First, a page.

Putting all these items together can capture customers' attention, and create a one-stop-shopping destination to increase basket size.
Over the past couple of years, the seasonal focus at Bashas', Chandler, Ariz., has spread outward from the traditional holidays and into event and weather-related merchandising, such as outdoor furniture for summer and back-to-school items closer to fall, said Mike Isom, director of general merchandise.
“I think we were in the same boat with other retailers,” said Isom. “We hit the five major holidays and called it a day. But we've found that back to school, for example, has become an event in and of itself. So what were maybe three or four holidays that didn't warrant a permanent location in the store have turned into 10 to 12 events cycling through to keep that fresh look to the customer. The seasonal department has become a destination department within our stores.”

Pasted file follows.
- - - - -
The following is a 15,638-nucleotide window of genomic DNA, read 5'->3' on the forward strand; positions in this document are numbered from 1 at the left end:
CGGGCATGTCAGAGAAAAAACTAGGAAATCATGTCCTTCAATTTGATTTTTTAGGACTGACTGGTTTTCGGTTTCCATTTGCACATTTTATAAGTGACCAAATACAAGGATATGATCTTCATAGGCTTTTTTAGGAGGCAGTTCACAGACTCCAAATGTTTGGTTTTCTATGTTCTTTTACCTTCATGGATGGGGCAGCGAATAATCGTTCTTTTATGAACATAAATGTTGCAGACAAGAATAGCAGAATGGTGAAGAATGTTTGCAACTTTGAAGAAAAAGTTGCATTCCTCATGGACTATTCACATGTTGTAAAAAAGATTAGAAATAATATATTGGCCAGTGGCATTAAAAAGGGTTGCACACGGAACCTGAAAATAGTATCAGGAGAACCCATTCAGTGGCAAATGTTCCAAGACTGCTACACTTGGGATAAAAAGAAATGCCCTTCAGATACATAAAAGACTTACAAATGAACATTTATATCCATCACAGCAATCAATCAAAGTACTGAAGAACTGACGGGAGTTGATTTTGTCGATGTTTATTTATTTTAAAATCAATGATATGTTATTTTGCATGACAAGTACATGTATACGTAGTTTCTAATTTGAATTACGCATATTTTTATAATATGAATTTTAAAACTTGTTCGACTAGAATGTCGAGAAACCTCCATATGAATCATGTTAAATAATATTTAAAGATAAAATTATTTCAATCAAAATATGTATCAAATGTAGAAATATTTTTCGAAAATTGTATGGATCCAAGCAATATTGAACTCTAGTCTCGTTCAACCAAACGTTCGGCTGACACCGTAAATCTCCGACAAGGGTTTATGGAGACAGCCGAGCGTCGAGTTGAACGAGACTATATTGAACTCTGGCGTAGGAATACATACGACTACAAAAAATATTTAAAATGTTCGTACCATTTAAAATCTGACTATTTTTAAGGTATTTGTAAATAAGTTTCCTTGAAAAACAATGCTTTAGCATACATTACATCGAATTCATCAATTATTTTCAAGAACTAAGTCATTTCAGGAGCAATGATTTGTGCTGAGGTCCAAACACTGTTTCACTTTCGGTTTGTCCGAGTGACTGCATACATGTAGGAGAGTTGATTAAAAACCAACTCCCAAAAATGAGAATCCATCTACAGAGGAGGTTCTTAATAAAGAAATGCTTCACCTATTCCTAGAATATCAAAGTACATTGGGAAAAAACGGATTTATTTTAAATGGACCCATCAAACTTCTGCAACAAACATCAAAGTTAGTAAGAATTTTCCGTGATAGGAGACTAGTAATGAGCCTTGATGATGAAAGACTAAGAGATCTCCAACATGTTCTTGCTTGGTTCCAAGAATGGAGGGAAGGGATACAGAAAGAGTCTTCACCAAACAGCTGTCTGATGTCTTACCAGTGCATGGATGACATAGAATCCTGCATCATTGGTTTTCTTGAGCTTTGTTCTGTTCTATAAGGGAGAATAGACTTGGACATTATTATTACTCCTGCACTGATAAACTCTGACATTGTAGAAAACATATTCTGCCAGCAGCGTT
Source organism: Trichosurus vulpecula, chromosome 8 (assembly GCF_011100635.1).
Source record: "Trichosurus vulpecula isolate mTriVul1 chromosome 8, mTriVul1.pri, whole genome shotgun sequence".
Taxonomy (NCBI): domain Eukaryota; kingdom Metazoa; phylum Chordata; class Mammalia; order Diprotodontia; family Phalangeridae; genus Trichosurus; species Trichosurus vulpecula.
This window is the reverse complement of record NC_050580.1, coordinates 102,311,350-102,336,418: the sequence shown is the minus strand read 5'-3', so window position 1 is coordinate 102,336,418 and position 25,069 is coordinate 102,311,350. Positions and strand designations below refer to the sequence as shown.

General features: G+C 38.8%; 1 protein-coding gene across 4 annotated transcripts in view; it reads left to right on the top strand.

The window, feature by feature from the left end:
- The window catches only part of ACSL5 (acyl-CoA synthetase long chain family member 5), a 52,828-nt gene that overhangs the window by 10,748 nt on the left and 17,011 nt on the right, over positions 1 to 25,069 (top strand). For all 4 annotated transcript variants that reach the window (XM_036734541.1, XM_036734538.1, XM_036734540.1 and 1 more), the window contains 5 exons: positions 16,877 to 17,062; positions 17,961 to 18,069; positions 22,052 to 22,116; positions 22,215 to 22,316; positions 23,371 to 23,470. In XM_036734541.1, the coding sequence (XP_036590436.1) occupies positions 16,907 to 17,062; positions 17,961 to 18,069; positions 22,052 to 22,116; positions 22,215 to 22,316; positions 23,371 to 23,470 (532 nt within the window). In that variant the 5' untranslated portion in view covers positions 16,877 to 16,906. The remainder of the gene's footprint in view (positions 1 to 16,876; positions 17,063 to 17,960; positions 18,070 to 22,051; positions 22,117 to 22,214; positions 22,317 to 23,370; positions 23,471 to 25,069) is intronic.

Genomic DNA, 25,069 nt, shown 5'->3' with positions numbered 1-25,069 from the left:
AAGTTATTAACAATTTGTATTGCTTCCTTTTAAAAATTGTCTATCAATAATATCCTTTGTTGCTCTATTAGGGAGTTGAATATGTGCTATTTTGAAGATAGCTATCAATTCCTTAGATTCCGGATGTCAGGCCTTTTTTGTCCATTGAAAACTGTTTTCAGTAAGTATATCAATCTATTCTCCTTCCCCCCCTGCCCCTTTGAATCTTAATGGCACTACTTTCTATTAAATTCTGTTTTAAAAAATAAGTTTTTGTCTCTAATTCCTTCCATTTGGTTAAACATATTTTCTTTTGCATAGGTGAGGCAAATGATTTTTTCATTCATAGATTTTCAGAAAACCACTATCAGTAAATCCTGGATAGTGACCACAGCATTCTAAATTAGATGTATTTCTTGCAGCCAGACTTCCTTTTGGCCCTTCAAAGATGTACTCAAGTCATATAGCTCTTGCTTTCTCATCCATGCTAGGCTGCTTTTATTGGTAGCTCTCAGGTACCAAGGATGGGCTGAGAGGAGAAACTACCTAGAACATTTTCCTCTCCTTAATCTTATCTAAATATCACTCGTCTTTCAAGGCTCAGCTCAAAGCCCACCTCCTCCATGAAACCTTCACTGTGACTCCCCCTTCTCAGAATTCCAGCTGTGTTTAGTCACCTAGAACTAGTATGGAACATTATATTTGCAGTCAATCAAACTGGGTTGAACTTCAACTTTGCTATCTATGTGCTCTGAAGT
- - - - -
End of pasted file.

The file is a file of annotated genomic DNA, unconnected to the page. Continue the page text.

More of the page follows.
“Double-digit growth in GM categories and other areas of the store are very achievable, so retailer focus seems logical to capture their share of that high-growth business,” said Dan Nelson, senior vice president, marketing and development, and chief operating officer of GMDC.
“Shoppers need to clearly understand that their store is a destination for [whatever season or holiday they are buying for], and having a high visibility area to reinforce the shoppers' one-stop-shopping needs is critical to winning their minds and purchase intent.
At Bi-Lo, cross-merchandising is a key component to seasonal sales, but everything comes down to basic execution, Jones said.